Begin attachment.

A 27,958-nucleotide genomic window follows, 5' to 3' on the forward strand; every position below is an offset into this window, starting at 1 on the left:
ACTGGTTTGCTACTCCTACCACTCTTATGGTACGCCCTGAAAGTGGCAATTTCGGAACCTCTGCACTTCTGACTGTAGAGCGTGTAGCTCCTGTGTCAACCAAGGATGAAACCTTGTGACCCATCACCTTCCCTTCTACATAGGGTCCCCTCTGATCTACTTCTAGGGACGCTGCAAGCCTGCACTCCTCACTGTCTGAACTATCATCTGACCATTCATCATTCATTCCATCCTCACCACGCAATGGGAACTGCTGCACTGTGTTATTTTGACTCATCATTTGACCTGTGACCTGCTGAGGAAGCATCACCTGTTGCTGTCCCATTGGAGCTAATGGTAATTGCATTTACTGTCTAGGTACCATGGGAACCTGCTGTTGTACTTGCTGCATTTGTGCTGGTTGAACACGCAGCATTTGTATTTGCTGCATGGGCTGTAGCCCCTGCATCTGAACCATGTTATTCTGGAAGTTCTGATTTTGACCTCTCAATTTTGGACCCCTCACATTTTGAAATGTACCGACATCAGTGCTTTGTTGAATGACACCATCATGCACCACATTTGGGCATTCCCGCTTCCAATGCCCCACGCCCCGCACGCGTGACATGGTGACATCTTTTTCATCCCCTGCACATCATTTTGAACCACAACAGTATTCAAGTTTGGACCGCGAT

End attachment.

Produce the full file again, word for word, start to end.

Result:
A 27,958-nucleotide genomic window follows, 5' to 3' on the forward strand; every position below is an offset into this window, starting at 1 on the left:
ACTGGTTTGCTACTCCTACCACTCTTATGGTACGCCCTGAAAGTGGCAATTTCGGAACCTCTGCACTTCTGACTGTAGAGCGTGTAGCTCCTGTGTCAACCAAGGATGAAACCTTGTGACCCATCACCTTCCCTTCTACATAGGGTCCCCTCTGATCTACTTCTAGGGACGCTGCAAGCCTGCACTCCTCACTGTCTGAACTATCATCTGACCATTCATCATTCATTCCATCCTCACCACGCAATGGGAACTGCTGCACTGTGTTATTTTGACTCATCATTTGACCTGTGACCTGCTGAGGAAGCATCACCTGTTGCTGTCCCATTGGAGCTAATGGTAATTGCATTTACTGTCTAGGTACCATGGGAACCTGCTGTTGTACTTGCTGCATTTGTGCTGGTTGAACACGCAGCATTTGTATTTGCTGCATGGGCTGTAGCCCCTGCATCTGAACCATGTTATTCTGGAAGTTCTGATTTTGACCTCTCAATTTTGGACCCCTCACATTTTGAAATGTACCGACATCAGTGCTTTGTTGAATGACACCATCATGCACCACATTTGGGCATTCCCGCTTCCAATGCCCCACGCCCCGCACGCGTGACATGGTGACATCTTTTTCATCCCCTGCACATCATTTTGAACCACAACAGTATTCAAGTTTGGACCGCGAT